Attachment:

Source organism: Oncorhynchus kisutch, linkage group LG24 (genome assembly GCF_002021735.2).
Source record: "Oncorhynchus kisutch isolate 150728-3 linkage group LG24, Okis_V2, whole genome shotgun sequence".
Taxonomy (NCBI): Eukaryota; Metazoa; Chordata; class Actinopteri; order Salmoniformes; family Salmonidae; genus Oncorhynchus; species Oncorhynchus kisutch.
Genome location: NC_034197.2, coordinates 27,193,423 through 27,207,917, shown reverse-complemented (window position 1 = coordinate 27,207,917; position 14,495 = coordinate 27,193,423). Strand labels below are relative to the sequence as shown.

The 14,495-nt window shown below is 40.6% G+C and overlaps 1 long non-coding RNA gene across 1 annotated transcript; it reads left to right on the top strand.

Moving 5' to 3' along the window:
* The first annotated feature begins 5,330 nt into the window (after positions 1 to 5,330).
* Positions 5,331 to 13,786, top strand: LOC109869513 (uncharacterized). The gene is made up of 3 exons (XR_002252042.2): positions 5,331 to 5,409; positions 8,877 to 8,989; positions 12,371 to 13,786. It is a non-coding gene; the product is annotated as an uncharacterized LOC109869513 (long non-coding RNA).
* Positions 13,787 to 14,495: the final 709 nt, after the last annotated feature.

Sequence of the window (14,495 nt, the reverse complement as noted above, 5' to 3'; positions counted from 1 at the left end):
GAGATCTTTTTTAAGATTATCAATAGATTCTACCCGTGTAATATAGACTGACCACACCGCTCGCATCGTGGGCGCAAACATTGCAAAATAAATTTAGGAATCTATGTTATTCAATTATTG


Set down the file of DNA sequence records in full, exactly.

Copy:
Source organism: Oncorhynchus kisutch, linkage group LG24 (genome assembly GCF_002021735.2).
Source record: "Oncorhynchus kisutch isolate 150728-3 linkage group LG24, Okis_V2, whole genome shotgun sequence".
Taxonomy (NCBI): Eukaryota; Metazoa; Chordata; class Actinopteri; order Salmoniformes; family Salmonidae; genus Oncorhynchus; species Oncorhynchus kisutch.
Genome location: NC_034197.2, coordinates 27,193,423 through 27,207,917, shown reverse-complemented (window position 1 = coordinate 27,207,917; position 14,495 = coordinate 27,193,423). Strand labels below are relative to the sequence as shown.

The 14,495-nt window shown below is 40.6% G+C and overlaps 1 long non-coding RNA gene across 1 annotated transcript; it reads left to right on the top strand.

Moving 5' to 3' along the window:
* The first annotated feature begins 5,330 nt into the window (after positions 1 to 5,330).
* Positions 5,331 to 13,786, top strand: LOC109869513 (uncharacterized). The gene is made up of 3 exons (XR_002252042.2): positions 5,331 to 5,409; positions 8,877 to 8,989; positions 12,371 to 13,786. It is a non-coding gene; the product is annotated as an uncharacterized LOC109869513 (long non-coding RNA).
* Positions 13,787 to 14,495: the final 709 nt, after the last annotated feature.

Sequence of the window (14,495 nt, the reverse complement as noted above, 5' to 3'; positions counted from 1 at the left end):
GAGATCTTTTTTAAGATTATCAATAGATTCTACCCGTGTAATATAGACTGACCACACCGCTCGCATCGTGGGCGCAAACATTGCAAAATAAATTTAGGAATCTATGTTATTCAATTATTG